It was 1977 and I was shooting Patti Smith for the cover of her album Easter. I was thinking a lot about Dante Gabriel Rossetti and the palette he uses in his painting The Annunciation: white for purity, red for the blood of Christ, blue for the heavens.
Patti brought the white dress, which had been given to her by Robert Mapplethorpe. She brought the red scarf too – she still has it. And one of us threw in the feathers. The blue background is pretty much the exact blue in the Rossetti. That’s not what makes Patti’s eyes pop though. She has Elizabeth Taylor eyes. They always pop.
Patti has talked about how I brought her into the world of colour. Prior to me, any photographer she worked with had always shot her in black and white – even Robert, who was her lover, and before that Judy Linn. But when she started putting her poetry to rock’n’roll, Patti’s being was electric. Even now, at 72, she electrifies people. So I always chose colours – bright yellow, red, this blue, lime green – that punctuated that aspect of her.
If you know the album, you’ll know this isn’t the image we went with. During the shoot – against a different, brown background – Patti lifted up her arms. Easter was the album she worked on after she broke her neck and went through a very painful recovery. To be able to lift her arms in that way was like a resurrection of her spirit. So that’s the one we went with.
Sometimes on a shoot I might say, “Move to the left” or something like that, but with Patti you don’t really need to pull anything out of her. She’s a performance artist. She gets it. There is always a need to talk, but with Patti I can work in a quieter fashion than when I photograph someone for the first time. Then, it’s all about gaining their trust – when I look through my lens, I can see in their eyes whether they’re scared or questioning what I want.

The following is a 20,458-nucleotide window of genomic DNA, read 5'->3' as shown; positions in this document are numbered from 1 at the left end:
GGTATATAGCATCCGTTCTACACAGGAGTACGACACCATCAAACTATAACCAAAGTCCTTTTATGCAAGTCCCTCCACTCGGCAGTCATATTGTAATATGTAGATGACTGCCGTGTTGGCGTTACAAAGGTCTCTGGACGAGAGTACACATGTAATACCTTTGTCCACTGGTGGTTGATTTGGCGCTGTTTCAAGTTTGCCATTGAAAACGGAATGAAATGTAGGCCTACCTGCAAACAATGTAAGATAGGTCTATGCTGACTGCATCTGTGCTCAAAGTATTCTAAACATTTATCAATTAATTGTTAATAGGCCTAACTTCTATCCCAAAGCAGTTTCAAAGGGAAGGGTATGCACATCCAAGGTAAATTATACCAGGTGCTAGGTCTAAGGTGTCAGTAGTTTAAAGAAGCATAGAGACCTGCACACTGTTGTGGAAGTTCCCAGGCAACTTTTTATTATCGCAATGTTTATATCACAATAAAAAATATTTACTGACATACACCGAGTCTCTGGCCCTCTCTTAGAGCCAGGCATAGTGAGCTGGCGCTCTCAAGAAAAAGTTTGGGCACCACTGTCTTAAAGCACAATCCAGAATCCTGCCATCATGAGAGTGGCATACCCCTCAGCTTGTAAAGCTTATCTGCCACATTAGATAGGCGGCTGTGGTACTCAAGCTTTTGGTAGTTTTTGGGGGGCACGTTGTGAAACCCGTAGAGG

People tend to limit me to “music photographer” but I’ve done everything from covers of Sports Illustrated and shoots for National Geographic to fine art with dolls and a book of self-portraits. I write songs too – in the UK, I’m known as Will Powers. I haven’t put new music out for some time, but in 1983 I had a lot of success with a single called Kissing with Confidence. So if people want to see me as a rock’n’roll photographer, or some famous person’s friend, I just think they’re limiting themselves, not me.
It’s the same thing with Patti. If you go to the Museum of Modern Art in New York, and there’s a drawing exhibition on, there might be a Patti Smith next to a Picasso. People don’t really talk about that or how she’s also an accomplished photographer and the writer of 15 books of poetry, as well as memoirs. If they want to call her the godmother of punk, she’ll take it, but is that really all she is? I don’t think so.
When I’m asked to do an album cover, I always want to hear it first. In some cases, the artist might not have done a full mix, might not have put down the vocals – and they’ll just offer to sing it to me, to my face, which can be great but also a little uncomfortable.
Patti likes to sing. She sings all the time. She sings when she walks up the stairs. We’ll sing lines together like: “Goin’ to the chapel and we’re goin’ to get married” or “Remember walking in the sand”. Patti is fierce, authentic, complex. She is a poet, in everything she does. I feel blessed to have a friend like her – and that’s what I see when I look at this image.
• Before Easter After, by Patti Smith and Lynn Goldsmith, is published by Taschen.
Lynn Goldsmith’s CV
Born: Detroit Michigan, 1948.
Training: “Life experience.”
High/low point: “I don’t believe in highs and lows.”
Top tip: “Keep working. And stay away from sugar.”